They say that a setting can be a character in a book. I tried for that in Speaking of Murder (Barking Rain Press, September 2012, under pseudonym Tace Baker).
Ipswich, Massachusetts, is a real town in a real state. I lived in it when I wrote the book. And it is a character with character. It recently celebrated the 375th anniversary of its founding. I even hand-sewed a linen outfit to match the year of our house, 1718, and walked in the parade.
Not all the quirky parts of town are historical, but a lot of them are. In my book, you’ll find faintly disguised references to the Choate Bridge, and the Choate Bridge Pub. Why disguised? I needed the freedom to change a street or a name to serve the story. But if you know the town, whose name I changed to Ashford, you’ll recognize the landmarks.
The Choate Bridge, adjacent to the busy downtown intersection and for more than a hundred years
one of the only ways to travel south, is the oldest stone arch bridge in North America (picture by Elizabeth Thomsen). Colonel John Choate funded part of the construction and supervised the building of the bridge. According to Ipswich Historical Society publications, when the bridge was opened in 1764, Choate was on horseback ready to flee north to New Hampshire if the radical new method of construction failed.The Choate Bridge pub is on the corner next to the bridge. It features locally brewed ales, friendly waitstaff, lots of locals, and really excellent fried clams, also harvested locally. And is also the site of a pivotal scene in my book.My protagonist, Lauren Rousseau, walks and runs on Toil-in-Vain Road – the real one is called Labor-in-Vain Road. She finds someone near death from a drug overdose just over the Toil-in-Vain Creek Bridge. According to legend, probably true, when the Ipswich River silted up, locals would try to row up the river, but at about the point when they encountered the creek, they realized they were “laboring in vain.”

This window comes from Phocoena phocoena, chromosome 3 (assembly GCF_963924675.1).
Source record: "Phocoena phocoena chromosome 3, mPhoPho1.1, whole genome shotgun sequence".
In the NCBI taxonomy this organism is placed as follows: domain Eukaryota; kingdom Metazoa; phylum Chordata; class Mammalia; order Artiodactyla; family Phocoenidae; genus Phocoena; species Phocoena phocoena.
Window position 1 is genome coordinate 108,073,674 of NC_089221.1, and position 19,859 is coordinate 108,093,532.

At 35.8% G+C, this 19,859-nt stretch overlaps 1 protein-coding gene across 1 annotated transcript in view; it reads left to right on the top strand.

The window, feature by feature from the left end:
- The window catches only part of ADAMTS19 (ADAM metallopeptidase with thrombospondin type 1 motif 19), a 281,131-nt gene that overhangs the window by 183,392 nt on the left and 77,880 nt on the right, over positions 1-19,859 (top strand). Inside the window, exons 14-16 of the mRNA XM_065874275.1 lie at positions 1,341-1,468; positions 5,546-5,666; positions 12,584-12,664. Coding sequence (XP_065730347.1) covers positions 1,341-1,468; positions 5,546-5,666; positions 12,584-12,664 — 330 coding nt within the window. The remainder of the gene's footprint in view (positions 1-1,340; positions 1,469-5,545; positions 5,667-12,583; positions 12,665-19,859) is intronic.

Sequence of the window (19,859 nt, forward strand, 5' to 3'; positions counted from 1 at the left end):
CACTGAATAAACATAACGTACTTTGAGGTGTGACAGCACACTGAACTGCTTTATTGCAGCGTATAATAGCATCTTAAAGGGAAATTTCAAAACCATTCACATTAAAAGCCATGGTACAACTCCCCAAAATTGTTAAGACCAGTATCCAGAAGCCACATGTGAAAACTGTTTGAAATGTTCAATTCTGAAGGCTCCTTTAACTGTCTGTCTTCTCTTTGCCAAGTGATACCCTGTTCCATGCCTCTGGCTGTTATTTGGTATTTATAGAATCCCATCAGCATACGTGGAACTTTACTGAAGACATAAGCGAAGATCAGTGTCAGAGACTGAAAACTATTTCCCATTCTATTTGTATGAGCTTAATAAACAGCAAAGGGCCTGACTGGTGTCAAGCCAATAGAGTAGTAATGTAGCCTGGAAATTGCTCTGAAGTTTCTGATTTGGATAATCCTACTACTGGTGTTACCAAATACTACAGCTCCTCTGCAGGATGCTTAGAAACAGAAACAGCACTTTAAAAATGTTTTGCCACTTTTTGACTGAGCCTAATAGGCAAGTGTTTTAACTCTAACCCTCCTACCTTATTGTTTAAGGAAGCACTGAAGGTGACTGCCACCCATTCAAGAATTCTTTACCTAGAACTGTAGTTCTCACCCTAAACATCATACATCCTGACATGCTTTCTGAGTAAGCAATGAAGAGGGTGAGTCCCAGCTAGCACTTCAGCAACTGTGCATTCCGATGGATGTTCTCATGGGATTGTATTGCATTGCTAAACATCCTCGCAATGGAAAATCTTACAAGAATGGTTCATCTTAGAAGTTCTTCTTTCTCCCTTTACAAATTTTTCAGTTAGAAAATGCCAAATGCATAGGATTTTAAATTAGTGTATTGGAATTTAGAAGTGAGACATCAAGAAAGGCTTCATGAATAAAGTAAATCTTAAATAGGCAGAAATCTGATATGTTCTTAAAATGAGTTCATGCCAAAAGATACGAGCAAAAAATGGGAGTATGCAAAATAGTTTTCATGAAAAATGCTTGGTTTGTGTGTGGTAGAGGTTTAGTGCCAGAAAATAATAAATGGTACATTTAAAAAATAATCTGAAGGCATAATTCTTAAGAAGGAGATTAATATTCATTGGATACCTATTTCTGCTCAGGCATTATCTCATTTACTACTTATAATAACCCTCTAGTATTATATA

Lauren walks in the historic cemetery. Her friend lives in a house built in the 1700s. She watches an antique boat shop burn down (this really happened as I was writing the book – photo by Matthew Steele.)The next book in the series, Bluffing is Murder, features a fictionalized Crane Beach and the Crane mansion, a stately residence that sits atop a hill overlooking the beach (photo by T. Kates). It involves a real-life conflict between the Feoffees of Little Neck (changed to the Trustees of the Bluffs) and the local School Committee. Stay tuned!What is your favorite locale-as-character? What quirky small town or city village would you like to read about in a mystery?